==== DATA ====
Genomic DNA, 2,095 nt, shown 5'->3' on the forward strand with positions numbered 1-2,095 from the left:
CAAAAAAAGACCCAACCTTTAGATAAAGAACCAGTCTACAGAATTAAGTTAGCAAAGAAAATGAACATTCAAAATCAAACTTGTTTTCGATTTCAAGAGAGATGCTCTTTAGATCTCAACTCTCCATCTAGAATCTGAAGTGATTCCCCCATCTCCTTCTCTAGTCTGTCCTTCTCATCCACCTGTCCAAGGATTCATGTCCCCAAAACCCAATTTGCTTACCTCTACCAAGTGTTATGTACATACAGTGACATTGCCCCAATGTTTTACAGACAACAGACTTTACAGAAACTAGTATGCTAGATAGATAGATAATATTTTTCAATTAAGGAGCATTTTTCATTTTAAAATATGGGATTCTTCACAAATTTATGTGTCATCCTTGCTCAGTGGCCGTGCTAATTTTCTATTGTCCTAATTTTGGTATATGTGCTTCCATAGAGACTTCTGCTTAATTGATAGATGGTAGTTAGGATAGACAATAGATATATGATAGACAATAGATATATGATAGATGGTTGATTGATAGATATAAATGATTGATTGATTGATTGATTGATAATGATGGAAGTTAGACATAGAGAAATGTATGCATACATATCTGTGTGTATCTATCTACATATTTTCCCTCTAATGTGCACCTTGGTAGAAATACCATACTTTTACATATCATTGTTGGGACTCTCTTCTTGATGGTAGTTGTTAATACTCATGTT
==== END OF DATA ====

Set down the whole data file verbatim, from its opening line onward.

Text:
Genomic DNA, 2,095 nt, shown 5'->3' on the forward strand with positions numbered 1-2,095 from the left:
CAAAAAAAGACCCAACCTTTAGATAAAGAACCAGTCTACAGAATTAAGTTAGCAAAGAAAATGAACATTCAAAATCAAACTTGTTTTCGATTTCAAGAGAGATGCTCTTTAGATCTCAACTCTCCATCTAGAATCTGAAGTGATTCCCCCATCTCCTTCTCTAGTCTGTCCTTCTCATCCACCTGTCCAAGGATTCATGTCCCCAAAACCCAATTTGCTTACCTCTACCAAGTGTTATGTACATACAGTGACATTGCCCCAATGTTTTACAGACAACAGACTTTACAGAAACTAGTATGCTAGATAGATAGATAATATTTTTCAATTAAGGAGCATTTTTCATTTTAAAATATGGGATTCTTCACAAATTTATGTGTCATCCTTGCTCAGTGGCCGTGCTAATTTTCTATTGTCCTAATTTTGGTATATGTGCTTCCATAGAGACTTCTGCTTAATTGATAGATGGTAGTTAGGATAGACAATAGATATATGATAGACAATAGATATATGATAGATGGTTGATTGATAGATATAAATGATTGATTGATTGATTGATTGATAATGATGGAAGTTAGACATAGAGAAATGTATGCATACATATCTGTGTGTATCTATCTACATATTTTCCCTCTAATGTGCACCTTGGTAGAAATACCATACTTTTACATATCATTGTTGGGACTCTCTTCTTGATGGTAGTTGTTAATACTCATGTT